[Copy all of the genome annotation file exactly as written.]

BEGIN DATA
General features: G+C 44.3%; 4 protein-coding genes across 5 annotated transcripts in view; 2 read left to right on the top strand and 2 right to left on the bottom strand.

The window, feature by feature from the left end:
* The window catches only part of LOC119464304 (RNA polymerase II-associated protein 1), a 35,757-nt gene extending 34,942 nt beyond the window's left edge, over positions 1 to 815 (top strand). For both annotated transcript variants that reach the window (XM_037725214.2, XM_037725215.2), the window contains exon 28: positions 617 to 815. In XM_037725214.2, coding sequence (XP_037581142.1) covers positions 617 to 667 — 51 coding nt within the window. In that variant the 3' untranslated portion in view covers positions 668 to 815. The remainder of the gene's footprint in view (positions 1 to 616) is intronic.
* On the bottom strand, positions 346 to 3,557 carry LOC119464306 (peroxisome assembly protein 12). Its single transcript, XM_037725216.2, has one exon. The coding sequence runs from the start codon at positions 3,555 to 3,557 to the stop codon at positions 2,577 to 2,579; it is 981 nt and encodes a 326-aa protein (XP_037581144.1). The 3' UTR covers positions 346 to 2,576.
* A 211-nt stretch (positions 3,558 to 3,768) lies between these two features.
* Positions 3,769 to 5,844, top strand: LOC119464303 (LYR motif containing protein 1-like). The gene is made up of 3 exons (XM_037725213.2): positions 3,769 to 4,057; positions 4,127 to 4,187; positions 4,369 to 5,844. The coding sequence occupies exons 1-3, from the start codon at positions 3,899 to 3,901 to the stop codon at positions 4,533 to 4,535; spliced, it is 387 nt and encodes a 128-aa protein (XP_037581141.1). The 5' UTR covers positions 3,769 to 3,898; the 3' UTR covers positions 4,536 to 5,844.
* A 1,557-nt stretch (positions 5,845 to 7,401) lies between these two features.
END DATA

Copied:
General features: G+C 44.3%; 4 protein-coding genes across 5 annotated transcripts in view; 2 read left to right on the top strand and 2 right to left on the bottom strand.

The window, feature by feature from the left end:
* The window catches only part of LOC119464304 (RNA polymerase II-associated protein 1), a 35,757-nt gene extending 34,942 nt beyond the window's left edge, over positions 1 to 815 (top strand). For both annotated transcript variants that reach the window (XM_037725214.2, XM_037725215.2), the window contains exon 28: positions 617 to 815. In XM_037725214.2, coding sequence (XP_037581142.1) covers positions 617 to 667 — 51 coding nt within the window. In that variant the 3' untranslated portion in view covers positions 668 to 815. The remainder of the gene's footprint in view (positions 1 to 616) is intronic.
* On the bottom strand, positions 346 to 3,557 carry LOC119464306 (peroxisome assembly protein 12). Its single transcript, XM_037725216.2, has one exon. The coding sequence runs from the start codon at positions 3,555 to 3,557 to the stop codon at positions 2,577 to 2,579; it is 981 nt and encodes a 326-aa protein (XP_037581144.1). The 3' UTR covers positions 346 to 2,576.
* A 211-nt stretch (positions 3,558 to 3,768) lies between these two features.
* Positions 3,769 to 5,844, top strand: LOC119464303 (LYR motif containing protein 1-like). The gene is made up of 3 exons (XM_037725213.2): positions 3,769 to 4,057; positions 4,127 to 4,187; positions 4,369 to 5,844. The coding sequence occupies exons 1-3, from the start codon at positions 3,899 to 3,901 to the stop codon at positions 4,533 to 4,535; spliced, it is 387 nt and encodes a 128-aa protein (XP_037581141.1). The 5' UTR covers positions 3,769 to 3,898; the 3' UTR covers positions 4,536 to 5,844.
* A 1,557-nt stretch (positions 5,845 to 7,401) lies between these two features.